Chapter Introduction

Fifty software engineers from 11 different countries, "all concerned professionally with software," attended a NATO Science Committee conference in Garmish, Germany in October 1968. While most discussions were focused on the technical aspects of design, production, implementation, distribution, and service of software, there were also reports on "the difficulties of meeting schedules and specifications on large software projects." This may have been the first public recognition of the importance of software project management—needless to say, those difficulties of "schedules and specifications" continue to trouble us today. Shortly afterward, 22 international leaders in software development from academia, industry, and research laboratories gathered at Hedsor Park, a corporate retreat near London, to commemorate the NATO conference and to analyze the future direction of software. These events became known as the first sober look at the impending "software crisis." Following this awakening to the serious impact software could have on human lives, improvements in the process of software development began to be introduced. Among them was the concept of a software life cycle (SLC) to represent the seguence of events that occur in software development. The definition of an SLC, as well as arguments for and against its raison d'etre, has been the subject of many conversations and publications in the software industry. By the late 1970s, the controversy resulted in the mantra, "Stop the life cycle, I want to get off!" Despite the differing views, the need for a documented software development process persisted. In 1970, W.W. Royce identified several phases in a typical SLC. Royce and Barry Boehm suggested that controlling the entry and the exit points from each phase in the process would improve guality and perhaps increase productivity. For example, the design of software module interfaces should be delayed until the reguirements have been specified, thereby reducing the amount of rework. Their model was informally labeled the "waterfall model" SLC because it was graphically portrayed in a manner similar to Figure 1-1. Software development activities "flow" from block to block in the graphic.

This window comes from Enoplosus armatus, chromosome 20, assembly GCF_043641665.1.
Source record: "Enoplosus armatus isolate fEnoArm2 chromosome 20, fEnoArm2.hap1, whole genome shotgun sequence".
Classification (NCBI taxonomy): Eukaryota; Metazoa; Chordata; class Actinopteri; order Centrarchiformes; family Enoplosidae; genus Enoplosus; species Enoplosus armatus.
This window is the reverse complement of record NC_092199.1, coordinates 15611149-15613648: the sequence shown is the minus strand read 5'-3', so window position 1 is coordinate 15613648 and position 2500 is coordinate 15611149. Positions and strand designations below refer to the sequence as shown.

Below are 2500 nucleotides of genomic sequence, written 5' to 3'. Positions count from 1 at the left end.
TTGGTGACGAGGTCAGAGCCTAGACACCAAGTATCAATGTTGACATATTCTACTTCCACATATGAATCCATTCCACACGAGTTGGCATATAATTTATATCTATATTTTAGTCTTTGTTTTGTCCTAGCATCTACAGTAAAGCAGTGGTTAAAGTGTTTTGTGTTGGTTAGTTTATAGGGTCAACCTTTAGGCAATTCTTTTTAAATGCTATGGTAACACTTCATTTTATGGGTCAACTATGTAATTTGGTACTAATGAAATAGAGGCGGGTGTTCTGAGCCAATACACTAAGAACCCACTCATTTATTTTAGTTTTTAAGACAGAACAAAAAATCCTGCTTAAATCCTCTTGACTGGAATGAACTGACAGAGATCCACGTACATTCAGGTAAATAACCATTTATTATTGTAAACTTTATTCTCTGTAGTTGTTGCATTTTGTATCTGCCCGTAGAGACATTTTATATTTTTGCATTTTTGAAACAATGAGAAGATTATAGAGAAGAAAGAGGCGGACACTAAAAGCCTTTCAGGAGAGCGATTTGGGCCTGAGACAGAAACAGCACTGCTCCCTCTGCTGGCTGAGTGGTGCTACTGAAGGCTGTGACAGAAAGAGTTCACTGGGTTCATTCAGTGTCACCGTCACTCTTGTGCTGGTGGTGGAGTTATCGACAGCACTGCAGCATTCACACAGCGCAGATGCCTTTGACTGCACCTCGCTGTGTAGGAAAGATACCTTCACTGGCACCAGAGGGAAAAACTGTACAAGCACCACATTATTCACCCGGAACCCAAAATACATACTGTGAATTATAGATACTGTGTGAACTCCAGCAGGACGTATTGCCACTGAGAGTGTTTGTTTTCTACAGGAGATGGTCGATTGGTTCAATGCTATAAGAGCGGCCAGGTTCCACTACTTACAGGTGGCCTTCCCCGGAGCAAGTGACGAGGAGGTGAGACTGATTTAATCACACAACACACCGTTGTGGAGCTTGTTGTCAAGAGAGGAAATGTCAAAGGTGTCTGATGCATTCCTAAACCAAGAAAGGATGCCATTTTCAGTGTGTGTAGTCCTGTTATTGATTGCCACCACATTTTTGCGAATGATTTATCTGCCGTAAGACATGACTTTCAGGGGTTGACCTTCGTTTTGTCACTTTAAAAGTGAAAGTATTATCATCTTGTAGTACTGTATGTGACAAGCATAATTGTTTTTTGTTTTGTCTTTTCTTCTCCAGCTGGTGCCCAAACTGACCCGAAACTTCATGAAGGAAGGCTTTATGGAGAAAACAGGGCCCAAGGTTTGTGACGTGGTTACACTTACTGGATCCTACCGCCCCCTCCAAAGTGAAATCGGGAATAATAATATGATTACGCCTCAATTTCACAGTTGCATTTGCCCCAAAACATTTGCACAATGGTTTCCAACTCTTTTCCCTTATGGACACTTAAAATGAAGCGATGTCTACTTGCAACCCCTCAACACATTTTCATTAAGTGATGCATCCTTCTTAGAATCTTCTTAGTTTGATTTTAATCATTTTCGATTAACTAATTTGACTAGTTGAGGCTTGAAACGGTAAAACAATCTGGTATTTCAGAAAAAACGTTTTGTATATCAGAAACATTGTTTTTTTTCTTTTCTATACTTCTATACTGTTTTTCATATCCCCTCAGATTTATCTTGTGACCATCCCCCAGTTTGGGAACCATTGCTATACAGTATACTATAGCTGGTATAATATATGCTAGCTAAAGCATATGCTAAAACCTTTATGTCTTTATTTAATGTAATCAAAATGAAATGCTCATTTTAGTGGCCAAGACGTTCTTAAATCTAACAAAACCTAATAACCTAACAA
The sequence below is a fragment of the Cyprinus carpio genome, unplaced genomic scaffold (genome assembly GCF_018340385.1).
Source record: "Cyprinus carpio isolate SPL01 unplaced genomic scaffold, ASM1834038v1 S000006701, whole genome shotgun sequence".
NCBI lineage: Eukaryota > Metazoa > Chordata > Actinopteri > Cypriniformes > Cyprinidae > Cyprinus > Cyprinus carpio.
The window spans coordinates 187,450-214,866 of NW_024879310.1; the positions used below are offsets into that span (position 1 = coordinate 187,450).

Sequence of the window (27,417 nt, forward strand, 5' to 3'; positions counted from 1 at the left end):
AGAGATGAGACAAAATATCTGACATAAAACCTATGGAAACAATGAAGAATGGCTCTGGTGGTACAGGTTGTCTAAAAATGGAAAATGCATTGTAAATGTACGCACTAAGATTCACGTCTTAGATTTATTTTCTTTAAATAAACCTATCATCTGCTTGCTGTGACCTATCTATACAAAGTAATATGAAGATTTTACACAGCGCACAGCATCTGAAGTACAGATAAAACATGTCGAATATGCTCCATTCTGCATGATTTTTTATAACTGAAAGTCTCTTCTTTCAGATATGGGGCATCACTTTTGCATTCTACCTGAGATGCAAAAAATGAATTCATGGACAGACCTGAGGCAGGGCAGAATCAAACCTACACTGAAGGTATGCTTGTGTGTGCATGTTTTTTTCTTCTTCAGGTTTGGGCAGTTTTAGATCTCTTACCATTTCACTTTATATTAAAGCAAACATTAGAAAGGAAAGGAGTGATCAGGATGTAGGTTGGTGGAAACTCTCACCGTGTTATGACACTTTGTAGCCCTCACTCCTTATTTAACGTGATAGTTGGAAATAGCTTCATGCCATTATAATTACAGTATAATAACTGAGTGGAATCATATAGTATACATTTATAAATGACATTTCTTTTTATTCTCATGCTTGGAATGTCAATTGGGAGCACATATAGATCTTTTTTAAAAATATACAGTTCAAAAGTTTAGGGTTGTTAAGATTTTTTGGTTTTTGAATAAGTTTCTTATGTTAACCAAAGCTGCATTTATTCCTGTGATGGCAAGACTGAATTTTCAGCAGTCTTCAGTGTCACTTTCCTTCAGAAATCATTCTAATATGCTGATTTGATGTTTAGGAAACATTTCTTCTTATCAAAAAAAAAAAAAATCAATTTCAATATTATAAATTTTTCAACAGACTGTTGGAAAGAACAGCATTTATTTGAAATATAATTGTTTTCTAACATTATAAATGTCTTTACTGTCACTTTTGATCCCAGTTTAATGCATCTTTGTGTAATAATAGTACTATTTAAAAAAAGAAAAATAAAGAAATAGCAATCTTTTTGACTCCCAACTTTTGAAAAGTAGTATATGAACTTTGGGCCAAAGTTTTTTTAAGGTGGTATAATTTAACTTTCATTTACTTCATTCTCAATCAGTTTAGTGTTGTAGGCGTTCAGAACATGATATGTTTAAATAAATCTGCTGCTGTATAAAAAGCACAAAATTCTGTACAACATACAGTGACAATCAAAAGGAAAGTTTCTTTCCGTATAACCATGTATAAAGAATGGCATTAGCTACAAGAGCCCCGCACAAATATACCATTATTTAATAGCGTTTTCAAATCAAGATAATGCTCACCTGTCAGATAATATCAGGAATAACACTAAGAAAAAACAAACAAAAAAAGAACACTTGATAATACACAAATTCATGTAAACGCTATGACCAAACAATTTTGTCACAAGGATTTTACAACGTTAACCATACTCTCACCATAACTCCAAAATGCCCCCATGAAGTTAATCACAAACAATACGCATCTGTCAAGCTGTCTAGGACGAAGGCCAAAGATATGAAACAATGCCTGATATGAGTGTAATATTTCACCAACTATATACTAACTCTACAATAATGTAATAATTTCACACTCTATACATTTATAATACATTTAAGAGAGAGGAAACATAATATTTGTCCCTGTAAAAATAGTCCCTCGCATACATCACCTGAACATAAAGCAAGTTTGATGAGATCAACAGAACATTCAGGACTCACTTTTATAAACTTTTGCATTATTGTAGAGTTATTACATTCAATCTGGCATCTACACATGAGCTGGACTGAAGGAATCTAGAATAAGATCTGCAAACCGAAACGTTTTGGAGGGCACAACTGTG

Figure 1-1. The " Waterfall" Software Life Cycle (SLC)

Figure 1-1. The " Waterfall" Software Life Cycle (SLC)

In reality, most project activities do not proceed linearly. Often, developers are required to revert to a previous phase to follow up on issues that were not adequately addressed at that time. When, in the design phase, a missing or incorrect requirement is discovered, the developer does not plow ahead, but revisits the requirements specifications phase. When the requirements specification is once again believed to be complete and correct, the design phase is reentered and begun again. To accommodate this iterative nature of software development, backward arrows were added to what was becoming the industry standard life cycle graphic, as illustrated in Figure 1-2.

Figure 1-2. The Iterative " Waterfall" Model Software Life Cycle (SLC)

Figure 1-2. The Iterative " Waterfall" Model Software Life Cycle (SLC)

Now, there are lots of people who feel that the waterfall model is old-fashioned or simplistic, having long ago outlived its usefulness—the very name seems wrong, since water cannot "fall" uphill to accommodate the backward arrows. All sorts of new models have been depicted to better show how the "real world" works, or how software can be developed faster, or how customers can become more engaged in the process to improve functionality. The spiral model, the evolutionary rapid prototyping model, the V-shaped model, and others have emerged to solve one issue or another. Today, most practitioners might agree that there are so many different types of projects, a one size SLC cannot possibly fit all. The modern viewpoint is that unique projects require unique models, or combinations of models, to succeed. We will discuss the choice of appropriate SLC models, or modified versions of SLC models, in Chapter 4. "Selecting Software Development Life Cycles." We will describe several of the more modern SLCs, and how a project manager can decide which one to use. We will also explain the process groups from the Project Management Body of Knowledge® (PMBOI^) Guide—initiating processes, planning processes, executing processes, and closing processes—and how they map to software life cycle phases.

For simplicity's sake, each chapter in this book will describe project activities by pegging them to the common "waterfall with iterations" life cycle. Though many software practices have changed considerably since the 1970s, tens of thousands of developers learned to use the language of the first SLC as part of a common vocabulary. The terms phase, iteration, entry criteria, exit criteria, concept exploration, maintenance, and so forth, have been passed on to succeeding generations of analysts, designers, and programmers. No matter what kind of software project, or its size or scope, the phases of concept exploration through retirement will take place one way or another. The old faithful SLC provides a cradle-to-grave snapshot of project steps, be they large or small. It is for this reason that we have chosen to describe how each of the chapters in this book fits into the overall software process by looking at where we are in the product development life cycle.

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Project Management Made Easy

Project Management Made Easy

What you need to know about… Project Management Made Easy! Project management consists of more than just a large building project and can encompass small projects as well. No matter what the size of your project, you need to have some sort of project management. How you manage your project has everything to do with its outcome.

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